With so much information about alcohol and other drugs available today, both from public and private sources, it is difficult to appreciate how society viewed these issues half a century ago.
 
Before the hippie generation discovered marijuana, LSD and other mind-altering drugs, alcohol was America’s most popular drug.  And, at that time, alcohol wasn’t even recognized as a drug.  There was no National Institute on Alcohol Abuse and Alcoholism (NIAAA), and there was no other federal, state or local programs addressing drug abuse.
 
It was organizations such as the Michigan Temperance Foundation that provided what little information was available about alcohol and its negative impact on the individual and society.  The Temperance Foundation was a church-related organization that centered its activities primarily on public policy.  The MTF director lobbied for liquor control laws at the state Capitol, and the group carried on an education program in churches and schools across Michigan.
 
Because of MTF’s significant involvement in legislation, contributions to it were not tax deductible.  To obtain a source of tax deductible contributions, Ross McLennan, the Foundation’s then director, in 1956 formed the Michigan Alcohol Education Foundation.
 
Education programs were expanded, with educational representatives going into churches and schools, showing films, leading discussions and helping to raise the awareness of young people and adults to the negative effects of alcohol.  There were also assembly programs that captured the attention of the kids, including the very popular assembly featuring Glen Cunningham, a world famous track star who had to overcome injuries from a near-fatal schoolhouse fire to represent the United States in the Olympic Games.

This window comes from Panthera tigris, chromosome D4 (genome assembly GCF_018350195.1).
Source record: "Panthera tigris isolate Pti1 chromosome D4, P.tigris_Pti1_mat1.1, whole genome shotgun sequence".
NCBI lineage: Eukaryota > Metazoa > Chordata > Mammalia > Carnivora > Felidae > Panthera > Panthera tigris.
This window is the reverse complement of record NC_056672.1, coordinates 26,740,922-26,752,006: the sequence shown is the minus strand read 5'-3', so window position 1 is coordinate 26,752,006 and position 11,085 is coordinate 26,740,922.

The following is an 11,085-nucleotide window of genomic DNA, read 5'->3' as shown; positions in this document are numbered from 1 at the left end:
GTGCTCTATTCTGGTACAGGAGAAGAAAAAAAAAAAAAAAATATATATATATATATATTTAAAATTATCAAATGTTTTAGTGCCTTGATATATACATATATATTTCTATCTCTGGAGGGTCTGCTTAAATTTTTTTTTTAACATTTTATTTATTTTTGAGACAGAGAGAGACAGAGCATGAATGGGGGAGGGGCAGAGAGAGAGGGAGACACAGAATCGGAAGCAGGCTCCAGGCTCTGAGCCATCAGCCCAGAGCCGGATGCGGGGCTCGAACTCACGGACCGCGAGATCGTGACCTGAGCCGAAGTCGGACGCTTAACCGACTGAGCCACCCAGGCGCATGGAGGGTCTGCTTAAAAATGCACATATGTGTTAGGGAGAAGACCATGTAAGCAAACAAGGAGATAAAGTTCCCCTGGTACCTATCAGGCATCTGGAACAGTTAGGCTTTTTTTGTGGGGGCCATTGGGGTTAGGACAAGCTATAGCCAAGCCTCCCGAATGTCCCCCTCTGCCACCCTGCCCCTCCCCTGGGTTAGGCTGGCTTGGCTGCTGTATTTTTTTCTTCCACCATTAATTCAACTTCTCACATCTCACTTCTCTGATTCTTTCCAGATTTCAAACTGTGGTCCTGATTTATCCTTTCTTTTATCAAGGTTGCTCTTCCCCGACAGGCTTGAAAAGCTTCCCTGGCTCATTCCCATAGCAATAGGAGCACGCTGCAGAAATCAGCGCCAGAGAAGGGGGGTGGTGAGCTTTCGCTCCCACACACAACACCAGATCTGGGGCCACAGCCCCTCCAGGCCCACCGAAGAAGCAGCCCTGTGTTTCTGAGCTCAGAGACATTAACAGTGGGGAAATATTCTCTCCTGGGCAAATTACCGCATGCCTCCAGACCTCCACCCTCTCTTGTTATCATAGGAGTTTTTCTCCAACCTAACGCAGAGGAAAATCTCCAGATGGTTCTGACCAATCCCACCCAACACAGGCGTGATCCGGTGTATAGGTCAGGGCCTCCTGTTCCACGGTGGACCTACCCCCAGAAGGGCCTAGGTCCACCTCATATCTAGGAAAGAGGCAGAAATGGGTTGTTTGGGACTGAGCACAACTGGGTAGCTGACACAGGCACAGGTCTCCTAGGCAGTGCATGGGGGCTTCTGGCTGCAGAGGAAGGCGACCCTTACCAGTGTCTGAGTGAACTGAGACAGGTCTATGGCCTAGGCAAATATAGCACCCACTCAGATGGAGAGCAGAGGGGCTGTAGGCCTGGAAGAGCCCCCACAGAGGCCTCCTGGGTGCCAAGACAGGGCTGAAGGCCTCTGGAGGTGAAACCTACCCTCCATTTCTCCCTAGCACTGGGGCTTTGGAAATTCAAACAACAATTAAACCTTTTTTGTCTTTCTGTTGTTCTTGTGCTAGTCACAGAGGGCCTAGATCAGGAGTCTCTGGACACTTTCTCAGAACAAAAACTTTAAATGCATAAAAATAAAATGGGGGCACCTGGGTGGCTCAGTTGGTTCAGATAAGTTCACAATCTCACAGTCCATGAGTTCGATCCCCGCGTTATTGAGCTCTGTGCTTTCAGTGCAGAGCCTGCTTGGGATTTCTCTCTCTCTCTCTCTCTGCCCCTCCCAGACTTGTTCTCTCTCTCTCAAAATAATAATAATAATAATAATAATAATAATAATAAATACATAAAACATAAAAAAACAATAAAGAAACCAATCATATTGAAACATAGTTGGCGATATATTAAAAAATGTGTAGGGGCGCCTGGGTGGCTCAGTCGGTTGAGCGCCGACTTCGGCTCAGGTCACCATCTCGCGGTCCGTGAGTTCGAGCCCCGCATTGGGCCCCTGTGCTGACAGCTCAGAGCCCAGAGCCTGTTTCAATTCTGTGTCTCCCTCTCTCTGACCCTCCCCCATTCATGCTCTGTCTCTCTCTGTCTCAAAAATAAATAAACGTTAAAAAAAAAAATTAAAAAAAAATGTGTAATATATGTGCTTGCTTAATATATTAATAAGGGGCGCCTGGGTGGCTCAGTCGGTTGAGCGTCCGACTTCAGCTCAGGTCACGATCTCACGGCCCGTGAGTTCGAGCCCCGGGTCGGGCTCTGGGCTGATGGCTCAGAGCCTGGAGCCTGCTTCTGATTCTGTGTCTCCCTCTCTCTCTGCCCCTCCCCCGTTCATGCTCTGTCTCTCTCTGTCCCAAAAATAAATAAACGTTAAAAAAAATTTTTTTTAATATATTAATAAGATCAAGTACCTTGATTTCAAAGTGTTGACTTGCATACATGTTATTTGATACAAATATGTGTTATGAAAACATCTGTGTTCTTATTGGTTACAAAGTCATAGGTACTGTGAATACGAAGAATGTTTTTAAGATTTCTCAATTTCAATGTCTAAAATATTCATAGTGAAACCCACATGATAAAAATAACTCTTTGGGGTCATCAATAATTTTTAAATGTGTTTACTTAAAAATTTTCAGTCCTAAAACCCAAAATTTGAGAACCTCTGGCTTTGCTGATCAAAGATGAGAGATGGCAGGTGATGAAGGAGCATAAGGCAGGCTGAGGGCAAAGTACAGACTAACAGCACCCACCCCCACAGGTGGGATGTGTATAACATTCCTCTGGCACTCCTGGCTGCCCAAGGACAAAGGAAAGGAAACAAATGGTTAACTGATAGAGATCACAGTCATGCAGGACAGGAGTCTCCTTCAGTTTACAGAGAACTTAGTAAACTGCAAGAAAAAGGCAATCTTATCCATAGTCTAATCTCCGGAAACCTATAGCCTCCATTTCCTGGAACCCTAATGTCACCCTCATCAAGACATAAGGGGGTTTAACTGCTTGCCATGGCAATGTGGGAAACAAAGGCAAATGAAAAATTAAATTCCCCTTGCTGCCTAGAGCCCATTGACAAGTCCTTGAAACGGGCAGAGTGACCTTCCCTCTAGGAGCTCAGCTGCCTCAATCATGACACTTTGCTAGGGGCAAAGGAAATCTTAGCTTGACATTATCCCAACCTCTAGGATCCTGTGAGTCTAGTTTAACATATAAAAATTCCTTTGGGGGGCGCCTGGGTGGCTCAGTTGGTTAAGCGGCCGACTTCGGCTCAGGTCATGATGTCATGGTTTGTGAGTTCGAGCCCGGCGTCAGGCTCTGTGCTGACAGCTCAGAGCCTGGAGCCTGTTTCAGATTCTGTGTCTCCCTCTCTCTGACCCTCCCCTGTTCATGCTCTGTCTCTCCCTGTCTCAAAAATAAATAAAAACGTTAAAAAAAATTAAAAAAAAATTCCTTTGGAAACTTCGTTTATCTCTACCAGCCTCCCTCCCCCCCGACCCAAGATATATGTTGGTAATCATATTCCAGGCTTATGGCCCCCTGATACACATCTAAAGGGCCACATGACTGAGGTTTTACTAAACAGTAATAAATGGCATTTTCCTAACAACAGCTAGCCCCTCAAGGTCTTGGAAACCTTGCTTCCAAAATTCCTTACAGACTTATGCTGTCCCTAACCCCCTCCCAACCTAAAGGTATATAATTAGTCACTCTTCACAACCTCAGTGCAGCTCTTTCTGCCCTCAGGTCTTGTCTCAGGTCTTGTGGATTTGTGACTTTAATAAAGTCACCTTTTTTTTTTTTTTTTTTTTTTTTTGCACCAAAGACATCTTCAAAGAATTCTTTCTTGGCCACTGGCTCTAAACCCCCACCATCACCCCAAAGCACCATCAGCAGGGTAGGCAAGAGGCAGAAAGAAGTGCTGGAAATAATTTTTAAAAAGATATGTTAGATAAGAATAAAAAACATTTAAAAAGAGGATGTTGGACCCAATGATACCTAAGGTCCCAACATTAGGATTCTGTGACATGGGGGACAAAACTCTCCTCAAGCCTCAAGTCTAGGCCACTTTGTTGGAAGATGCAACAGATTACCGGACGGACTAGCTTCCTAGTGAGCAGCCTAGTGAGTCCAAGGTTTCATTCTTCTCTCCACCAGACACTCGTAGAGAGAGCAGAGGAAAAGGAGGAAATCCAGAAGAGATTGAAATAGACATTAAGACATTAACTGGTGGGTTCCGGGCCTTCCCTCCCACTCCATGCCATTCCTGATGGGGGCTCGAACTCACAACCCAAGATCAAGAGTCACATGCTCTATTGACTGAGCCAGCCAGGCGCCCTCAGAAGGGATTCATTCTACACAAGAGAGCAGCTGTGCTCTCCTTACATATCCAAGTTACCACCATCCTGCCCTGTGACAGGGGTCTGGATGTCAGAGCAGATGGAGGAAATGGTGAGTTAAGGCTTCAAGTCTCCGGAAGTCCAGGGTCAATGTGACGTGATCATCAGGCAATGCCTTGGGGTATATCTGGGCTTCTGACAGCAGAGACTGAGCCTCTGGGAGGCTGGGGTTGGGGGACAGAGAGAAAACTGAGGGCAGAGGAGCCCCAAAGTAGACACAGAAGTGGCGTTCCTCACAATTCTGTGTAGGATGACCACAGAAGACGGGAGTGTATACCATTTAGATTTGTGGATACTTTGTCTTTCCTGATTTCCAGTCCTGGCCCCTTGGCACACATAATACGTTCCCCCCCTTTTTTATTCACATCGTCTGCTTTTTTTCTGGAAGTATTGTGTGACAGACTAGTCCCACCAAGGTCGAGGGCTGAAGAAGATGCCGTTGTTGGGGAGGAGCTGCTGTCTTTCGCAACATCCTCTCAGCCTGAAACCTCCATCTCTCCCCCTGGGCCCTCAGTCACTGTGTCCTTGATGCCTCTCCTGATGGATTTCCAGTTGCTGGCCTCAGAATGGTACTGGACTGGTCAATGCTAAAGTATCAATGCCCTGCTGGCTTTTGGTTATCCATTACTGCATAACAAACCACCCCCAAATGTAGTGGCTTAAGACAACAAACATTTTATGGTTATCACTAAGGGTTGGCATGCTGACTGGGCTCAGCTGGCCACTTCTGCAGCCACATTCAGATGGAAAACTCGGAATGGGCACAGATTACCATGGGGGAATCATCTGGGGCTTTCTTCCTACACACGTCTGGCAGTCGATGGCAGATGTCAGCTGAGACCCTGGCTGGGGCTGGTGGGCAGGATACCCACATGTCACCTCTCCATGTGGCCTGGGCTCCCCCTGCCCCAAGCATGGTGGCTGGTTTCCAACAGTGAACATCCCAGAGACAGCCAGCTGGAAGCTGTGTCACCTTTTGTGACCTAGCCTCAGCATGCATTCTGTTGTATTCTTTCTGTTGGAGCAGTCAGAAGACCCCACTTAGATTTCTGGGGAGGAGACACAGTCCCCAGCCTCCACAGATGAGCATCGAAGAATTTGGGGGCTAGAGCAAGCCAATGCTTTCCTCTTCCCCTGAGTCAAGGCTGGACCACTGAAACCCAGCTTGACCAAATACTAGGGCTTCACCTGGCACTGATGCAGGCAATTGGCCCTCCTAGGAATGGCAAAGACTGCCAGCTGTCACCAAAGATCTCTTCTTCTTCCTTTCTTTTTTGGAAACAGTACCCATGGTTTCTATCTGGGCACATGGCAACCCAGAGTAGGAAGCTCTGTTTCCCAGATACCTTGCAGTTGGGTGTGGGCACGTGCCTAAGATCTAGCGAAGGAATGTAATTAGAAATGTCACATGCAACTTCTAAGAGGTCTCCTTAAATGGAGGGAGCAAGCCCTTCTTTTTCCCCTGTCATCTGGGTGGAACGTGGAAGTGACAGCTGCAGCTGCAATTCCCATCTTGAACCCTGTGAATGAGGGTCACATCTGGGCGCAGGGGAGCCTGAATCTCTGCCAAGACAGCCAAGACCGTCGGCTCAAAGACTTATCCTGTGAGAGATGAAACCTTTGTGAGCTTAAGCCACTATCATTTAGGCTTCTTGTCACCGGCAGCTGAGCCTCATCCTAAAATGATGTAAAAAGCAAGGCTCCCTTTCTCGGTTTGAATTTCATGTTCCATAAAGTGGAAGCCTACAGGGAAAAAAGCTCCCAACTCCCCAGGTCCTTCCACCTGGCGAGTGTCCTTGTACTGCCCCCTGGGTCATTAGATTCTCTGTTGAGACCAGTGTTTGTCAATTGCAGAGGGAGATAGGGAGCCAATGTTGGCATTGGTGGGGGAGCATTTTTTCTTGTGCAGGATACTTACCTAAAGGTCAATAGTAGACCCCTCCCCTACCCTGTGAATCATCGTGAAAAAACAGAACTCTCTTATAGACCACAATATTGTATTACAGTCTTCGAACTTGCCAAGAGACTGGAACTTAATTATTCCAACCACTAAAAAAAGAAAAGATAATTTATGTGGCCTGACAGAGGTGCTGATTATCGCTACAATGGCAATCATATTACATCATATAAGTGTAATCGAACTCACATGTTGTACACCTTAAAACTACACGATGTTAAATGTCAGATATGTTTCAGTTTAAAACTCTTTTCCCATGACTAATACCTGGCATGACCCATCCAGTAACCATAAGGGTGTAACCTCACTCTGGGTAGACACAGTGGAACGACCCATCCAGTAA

As other drugs became an important part of society’s substance abuse problem, the Michigan Alcohol Education Foundation became the Michigan Alcohol and Drug Education Foundation, adding to its steadily growing focus on education and information.
 
The most popular publication was written by Robert L. Hammond, then Executive Director, titled “Almost all you ever wanted to know about alcoholism,” which eventually enjoyed a distribution of more than two million copies in several editions.
 
It was during the 1980s that the organization’s name was again changed, this time to the American Alcohol and Drug Information Foundation, or AADIF to more accurately reflect the scope and influence of the organization.  In 1993, AADIF became the publisher of the Journal of Alcohol and Drug Education, a world renown, peer-reviewed professional journal with subscribers in colleges, universities and libraries across America and in 32 foreign nations.
 
Today, the Michigan Council on Alcohol Problems is a subsidiary of AADIF, and is headquartered in Lansing, Michigan.  The mailing address is 412 N. Walnut, Lansing, Michigan  48933 and the telephone number is (517) 708-2986.
 

P.O. Box 10212
Lansing, MI  48901 


TEL: (517) 999-0013

Email: info@micap.org